News

Embedded chips spurring new products

Mark Boslet
San Jose Mercury News (MCT)
Gordon He, sales engineer for Lex Systems, in Santa Fe Springs, shows an embedded DVR board at his vendor booth during the Embedded Systems Conference at the McEnery Convention Center in San Jose, California, April 3, 2007. (Karen T. Borchers/San Jose Mercury News/MCT)

SAN JOSE, Calif. -- Think of sneakers with GPS, or satellite location technology. Or a monitor for a child's room with an infrared light to let parents see in the dark. Even pill-sized digital cameras that let doctors view a patient's insides.

Embedded chips and electronics are enabling a new generation of innovative product designs.

At the Embedded Systems Conference in San Jose last week, manufacturers showed off their latest chips and parts that should help transform an industry long associated with industrial machinery, automobile circuitry and cell phones.

"We're on the cusp" of lots of new non-traditional uses for embedded chips and electronics, says James Gilman, an analyst at Cross Research.

Embedded parts are designed deep inside electronic systems, often to perform specific functions, such as completing a cell phone call.

Manufacturers at the conference, attended by about 11,000 people, boasted of faster and cheaper parts that use power more efficiently.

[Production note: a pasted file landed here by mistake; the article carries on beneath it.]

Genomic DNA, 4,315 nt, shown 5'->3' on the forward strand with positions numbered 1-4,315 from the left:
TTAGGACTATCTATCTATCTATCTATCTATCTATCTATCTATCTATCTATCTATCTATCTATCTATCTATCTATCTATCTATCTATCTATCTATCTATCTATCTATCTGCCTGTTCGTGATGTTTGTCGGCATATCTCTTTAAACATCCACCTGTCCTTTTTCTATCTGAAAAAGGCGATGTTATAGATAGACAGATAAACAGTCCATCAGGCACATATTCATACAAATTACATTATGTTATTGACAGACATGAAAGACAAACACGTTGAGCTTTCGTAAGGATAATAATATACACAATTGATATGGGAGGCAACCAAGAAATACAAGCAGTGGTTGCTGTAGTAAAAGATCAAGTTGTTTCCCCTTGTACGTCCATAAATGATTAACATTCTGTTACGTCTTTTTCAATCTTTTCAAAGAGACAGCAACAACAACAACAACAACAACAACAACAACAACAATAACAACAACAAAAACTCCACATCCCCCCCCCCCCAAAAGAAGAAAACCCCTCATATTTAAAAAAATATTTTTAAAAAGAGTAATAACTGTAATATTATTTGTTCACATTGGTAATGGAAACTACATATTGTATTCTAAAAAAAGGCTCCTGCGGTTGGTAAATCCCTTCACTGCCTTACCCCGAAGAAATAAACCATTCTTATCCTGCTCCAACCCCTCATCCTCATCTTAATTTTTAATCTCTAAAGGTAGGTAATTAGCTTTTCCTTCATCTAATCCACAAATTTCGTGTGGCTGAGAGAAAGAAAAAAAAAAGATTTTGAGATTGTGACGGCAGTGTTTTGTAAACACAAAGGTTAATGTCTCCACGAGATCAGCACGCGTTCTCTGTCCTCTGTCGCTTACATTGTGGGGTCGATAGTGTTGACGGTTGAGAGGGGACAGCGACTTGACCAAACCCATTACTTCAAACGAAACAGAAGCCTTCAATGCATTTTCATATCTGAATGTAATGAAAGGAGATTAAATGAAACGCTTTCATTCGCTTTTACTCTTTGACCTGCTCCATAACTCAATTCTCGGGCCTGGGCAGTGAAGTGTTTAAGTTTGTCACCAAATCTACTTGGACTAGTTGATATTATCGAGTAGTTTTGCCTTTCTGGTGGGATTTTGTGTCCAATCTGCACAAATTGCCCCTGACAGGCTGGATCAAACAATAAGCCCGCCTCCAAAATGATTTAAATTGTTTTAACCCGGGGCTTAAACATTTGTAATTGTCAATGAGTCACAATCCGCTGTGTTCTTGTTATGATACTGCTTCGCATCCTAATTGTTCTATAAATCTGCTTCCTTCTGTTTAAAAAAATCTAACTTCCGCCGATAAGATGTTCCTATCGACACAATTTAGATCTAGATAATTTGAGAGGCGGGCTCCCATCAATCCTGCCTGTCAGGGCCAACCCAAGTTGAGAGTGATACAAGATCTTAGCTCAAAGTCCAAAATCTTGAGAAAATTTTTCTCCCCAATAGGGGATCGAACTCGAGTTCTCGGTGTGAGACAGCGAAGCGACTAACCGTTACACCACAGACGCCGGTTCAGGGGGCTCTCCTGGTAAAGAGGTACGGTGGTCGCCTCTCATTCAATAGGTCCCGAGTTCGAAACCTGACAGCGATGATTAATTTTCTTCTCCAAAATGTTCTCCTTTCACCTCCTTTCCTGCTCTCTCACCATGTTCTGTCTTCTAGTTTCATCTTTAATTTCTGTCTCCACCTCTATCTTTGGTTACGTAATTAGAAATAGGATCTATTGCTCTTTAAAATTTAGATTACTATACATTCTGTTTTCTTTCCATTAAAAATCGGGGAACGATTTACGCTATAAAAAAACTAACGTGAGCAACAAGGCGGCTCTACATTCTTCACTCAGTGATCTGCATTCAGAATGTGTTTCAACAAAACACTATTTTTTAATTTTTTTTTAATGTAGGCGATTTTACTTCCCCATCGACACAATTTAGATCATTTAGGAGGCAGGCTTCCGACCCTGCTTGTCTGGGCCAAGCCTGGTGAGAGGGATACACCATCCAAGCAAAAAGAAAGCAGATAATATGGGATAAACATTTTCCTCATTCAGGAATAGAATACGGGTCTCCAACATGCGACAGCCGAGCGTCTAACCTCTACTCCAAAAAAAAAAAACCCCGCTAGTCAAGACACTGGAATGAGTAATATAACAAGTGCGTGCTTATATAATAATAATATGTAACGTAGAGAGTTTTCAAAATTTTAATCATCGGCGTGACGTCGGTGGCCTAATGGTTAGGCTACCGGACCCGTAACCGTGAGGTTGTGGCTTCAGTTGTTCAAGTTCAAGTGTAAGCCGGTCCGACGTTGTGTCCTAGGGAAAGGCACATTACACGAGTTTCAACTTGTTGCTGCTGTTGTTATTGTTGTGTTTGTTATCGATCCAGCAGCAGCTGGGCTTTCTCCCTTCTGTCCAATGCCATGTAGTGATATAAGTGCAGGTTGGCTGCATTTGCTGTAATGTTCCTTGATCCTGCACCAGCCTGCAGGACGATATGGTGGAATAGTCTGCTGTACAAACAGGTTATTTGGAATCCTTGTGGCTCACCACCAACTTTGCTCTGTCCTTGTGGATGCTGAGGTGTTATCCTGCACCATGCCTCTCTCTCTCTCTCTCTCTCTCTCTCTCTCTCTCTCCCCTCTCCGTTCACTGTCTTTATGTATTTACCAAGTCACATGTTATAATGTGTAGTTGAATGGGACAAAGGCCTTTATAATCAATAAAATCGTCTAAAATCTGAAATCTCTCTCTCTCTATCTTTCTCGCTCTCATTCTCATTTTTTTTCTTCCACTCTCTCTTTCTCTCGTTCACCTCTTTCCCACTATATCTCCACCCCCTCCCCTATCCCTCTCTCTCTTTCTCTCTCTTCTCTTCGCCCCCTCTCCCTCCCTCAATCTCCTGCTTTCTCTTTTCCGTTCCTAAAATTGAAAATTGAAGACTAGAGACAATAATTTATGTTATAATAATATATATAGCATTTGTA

In a room packed with exhibit booths, engineers took apart a Segway scooter and a Toyota Prius, exposing the electronics inside and illustrating how pervasive embedded chips have become in everyday life.

For Joel Sommer, a systems engineer at Rockwell Collins, embedded chips have already enabled clever products for private aircraft. His company already sells a touch-screen device that lets passengers open window shades, turn on lights and control a DVD player. Within the past four months, it has also begun marketing gear for in-flight wireless Internet access.

Other new product concepts are under way. John Newman, at sales director at Quickfilter Technologies, says his customers are using tiny embedded components to create electronic sensors for trains. The devices detect when cargo is being treated too roughly, potentially heading off damage.

As chips and components made by embedded systems designers become more capable, a new crop of product makers is tackling more imaginative designs, say executives.

The market opportunities could be considerable. "Some of these markets are going to be huge," says Jordan Selburn, principal analyst at research firm iSuppli.

Jordan says about 100,000 pill-sized digital cameras were sold in 2005. The pill-shaped devices are swallowed to help doctors view a patient's insides and to diagnose stomach ailments "By 2015, (the market) could easily be 100 million units," he said.

At the same time, the industry won't transform itself over night. "This is a very mature business now," said Brian Fuller, editor in chief at the electronic magazine EE Times, "The battle in this maturing market is to get the message out to non -traditional places. This is not an insignificant battle."

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